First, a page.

In a change from an internal service to a third-party service – or outsourcing – everything that was not clearly documented, even why things were decided, becomes magnified. In many cases this results in a lot of “bad-blood” in the relationship between the company that is outsourcing and the company hired as the outsource.
Though not the perfect answer to this dilemma, it still goes a long way in resolving many problems: DOCUMENTATION. Everything — and I mean E-V-E-R-Y-T-H-I-N-G – should be documented with the business processes used to maintain the flow of data, tasks, and decisions. The biggest EXCUSE I hear for not doing this is there is not enough time to do this. My response is always, “You may not have the time but you always seem to have the money to do it incorrectly.” There are MANY studies on how much it costs to correct an error – example: ONE paycheck generated incorrectly can cost as much s US$75 to correct, but usually near US$50 – that is PER CHECK. If a deduction has gone uncorrected for several paychecks, the cost is more. Why such a cost? Well first, the computer does only what it is told – it is like a very well trained dog doing ONLY what it was trained to do. You train it incorrectly, it does it incorrectly. Next, someone has to determine what should have happened and correct the system, doubling – or more – the work to product the one paycheck. Then, if there were taxation issues involved, or vendors involved, corrections need to be sent to the agencies and companies. Hopefully, they will apply it properly to their records – if they don’t, then the company and the agency or vendor have to work out why the correction failed. Time usually involved in a correction? For the company? Could be as much as 2 hours. For the agencies or vendors? Add another hour. Remember, this is for ONE paycheck. The economies-to-scale does kick-in when there are multiple errors, but the cost to correct does not decrease either.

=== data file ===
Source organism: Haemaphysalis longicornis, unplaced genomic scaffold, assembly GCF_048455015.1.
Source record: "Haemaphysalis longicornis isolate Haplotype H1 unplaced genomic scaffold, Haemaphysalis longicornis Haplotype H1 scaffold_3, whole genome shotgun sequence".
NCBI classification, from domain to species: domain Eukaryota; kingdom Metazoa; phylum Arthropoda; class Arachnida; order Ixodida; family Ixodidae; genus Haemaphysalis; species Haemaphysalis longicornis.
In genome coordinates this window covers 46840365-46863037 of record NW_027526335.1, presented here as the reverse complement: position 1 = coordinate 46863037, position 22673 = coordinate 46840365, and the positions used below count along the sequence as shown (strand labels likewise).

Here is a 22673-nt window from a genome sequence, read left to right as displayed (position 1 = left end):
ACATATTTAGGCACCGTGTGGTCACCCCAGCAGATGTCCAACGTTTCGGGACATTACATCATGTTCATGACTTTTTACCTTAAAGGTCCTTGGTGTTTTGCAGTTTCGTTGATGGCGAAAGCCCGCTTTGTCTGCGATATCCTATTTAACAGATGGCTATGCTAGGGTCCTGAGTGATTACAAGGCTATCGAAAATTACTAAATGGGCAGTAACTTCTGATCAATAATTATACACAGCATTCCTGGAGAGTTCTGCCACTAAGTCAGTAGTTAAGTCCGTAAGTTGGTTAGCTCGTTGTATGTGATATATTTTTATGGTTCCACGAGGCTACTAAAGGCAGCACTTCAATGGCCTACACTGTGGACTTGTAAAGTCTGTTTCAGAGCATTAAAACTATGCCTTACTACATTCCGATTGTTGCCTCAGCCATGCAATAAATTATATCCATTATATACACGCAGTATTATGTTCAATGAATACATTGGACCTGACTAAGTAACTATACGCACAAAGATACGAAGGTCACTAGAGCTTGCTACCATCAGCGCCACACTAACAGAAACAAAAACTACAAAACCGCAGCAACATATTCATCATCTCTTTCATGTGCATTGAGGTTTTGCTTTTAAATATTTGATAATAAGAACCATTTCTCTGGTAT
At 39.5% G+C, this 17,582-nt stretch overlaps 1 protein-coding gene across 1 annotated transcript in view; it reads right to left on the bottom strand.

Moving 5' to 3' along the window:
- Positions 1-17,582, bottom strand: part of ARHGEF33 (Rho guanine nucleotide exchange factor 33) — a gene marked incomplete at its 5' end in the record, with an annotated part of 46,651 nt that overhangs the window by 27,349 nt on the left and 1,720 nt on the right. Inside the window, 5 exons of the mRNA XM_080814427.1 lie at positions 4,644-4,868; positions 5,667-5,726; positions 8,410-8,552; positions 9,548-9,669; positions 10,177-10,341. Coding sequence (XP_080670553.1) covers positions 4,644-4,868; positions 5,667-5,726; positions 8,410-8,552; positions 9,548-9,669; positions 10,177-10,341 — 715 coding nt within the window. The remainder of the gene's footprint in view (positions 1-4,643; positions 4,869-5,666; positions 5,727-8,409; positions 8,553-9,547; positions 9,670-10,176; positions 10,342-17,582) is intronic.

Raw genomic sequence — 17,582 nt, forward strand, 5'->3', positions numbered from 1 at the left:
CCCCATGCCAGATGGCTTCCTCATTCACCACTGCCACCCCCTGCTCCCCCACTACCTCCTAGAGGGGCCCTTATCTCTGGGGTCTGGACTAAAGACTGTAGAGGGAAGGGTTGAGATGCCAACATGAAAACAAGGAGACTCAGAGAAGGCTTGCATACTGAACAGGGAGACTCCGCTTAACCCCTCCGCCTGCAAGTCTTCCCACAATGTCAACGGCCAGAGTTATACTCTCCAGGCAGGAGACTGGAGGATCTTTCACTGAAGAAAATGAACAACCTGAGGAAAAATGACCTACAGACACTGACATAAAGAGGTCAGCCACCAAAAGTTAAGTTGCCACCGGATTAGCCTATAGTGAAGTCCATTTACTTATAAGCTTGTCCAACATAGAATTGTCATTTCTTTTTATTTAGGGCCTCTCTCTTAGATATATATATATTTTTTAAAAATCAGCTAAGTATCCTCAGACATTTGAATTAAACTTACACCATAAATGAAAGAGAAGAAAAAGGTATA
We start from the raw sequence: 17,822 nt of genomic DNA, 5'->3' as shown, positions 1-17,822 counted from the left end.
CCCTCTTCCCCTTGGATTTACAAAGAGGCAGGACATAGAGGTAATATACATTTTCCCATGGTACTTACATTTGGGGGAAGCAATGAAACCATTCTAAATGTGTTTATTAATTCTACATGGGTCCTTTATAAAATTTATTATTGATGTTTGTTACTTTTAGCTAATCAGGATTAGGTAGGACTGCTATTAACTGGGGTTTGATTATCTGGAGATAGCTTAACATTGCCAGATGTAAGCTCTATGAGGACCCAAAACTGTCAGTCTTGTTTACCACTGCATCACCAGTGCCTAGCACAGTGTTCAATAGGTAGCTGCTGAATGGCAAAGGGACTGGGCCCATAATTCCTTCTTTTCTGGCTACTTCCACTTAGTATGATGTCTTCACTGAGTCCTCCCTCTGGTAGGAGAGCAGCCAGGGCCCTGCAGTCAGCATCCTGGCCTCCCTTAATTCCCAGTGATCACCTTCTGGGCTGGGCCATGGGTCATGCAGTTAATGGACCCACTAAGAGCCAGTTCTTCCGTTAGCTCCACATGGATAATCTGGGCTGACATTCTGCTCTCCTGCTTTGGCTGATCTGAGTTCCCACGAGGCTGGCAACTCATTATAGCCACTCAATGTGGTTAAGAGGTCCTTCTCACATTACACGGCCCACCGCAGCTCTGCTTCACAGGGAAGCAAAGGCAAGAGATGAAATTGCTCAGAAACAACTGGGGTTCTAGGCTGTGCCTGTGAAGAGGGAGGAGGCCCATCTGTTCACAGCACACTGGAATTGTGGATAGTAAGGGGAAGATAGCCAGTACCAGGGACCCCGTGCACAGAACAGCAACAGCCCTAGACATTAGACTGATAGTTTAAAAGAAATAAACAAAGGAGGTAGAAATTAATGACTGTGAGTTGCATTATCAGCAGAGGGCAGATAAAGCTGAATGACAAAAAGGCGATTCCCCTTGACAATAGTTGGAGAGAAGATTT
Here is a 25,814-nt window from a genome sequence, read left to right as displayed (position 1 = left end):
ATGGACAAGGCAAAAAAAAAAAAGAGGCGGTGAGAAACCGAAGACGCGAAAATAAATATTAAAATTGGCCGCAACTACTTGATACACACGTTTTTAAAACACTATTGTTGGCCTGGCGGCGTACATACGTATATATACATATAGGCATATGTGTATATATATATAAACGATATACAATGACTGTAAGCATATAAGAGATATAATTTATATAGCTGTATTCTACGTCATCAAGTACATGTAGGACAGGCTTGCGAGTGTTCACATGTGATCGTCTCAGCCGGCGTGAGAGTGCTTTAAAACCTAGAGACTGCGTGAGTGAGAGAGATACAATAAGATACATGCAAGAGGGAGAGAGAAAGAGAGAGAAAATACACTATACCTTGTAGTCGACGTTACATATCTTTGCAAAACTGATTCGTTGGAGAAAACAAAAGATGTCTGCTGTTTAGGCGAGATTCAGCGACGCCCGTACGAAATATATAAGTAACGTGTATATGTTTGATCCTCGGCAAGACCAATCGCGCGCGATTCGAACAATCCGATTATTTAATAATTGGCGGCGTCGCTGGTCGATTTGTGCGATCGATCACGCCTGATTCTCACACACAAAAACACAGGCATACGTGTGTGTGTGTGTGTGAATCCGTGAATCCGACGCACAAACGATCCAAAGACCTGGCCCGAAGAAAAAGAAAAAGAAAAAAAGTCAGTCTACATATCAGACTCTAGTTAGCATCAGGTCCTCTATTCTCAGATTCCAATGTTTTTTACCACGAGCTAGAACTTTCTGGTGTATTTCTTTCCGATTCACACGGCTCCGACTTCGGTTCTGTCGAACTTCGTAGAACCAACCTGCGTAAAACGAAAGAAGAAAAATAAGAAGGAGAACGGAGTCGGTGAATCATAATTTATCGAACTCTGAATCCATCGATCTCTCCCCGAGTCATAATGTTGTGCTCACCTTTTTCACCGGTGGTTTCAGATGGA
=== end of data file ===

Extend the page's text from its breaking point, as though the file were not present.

Detailed documentation will go a long way in resolving much of the problems as well as keep as many dominoes from falling. In theory, when a person leaves the company, the replacement person who is familiar with the system should be able to sit down and perform most of the tasks without needing to ask too many questions – IN THEORY. And as we all know, theory and the real world always like to collide… As a result we are always struggling with managing and correcting the IT system. This includes version control, change management, daily tasks, and system operations.
But the long-term effects of detailed documentation has shown its return in multiple folds – and has allowed the company to focus on what they should be doing in the first place – building and managing their business instead of their system managing and frustrating them.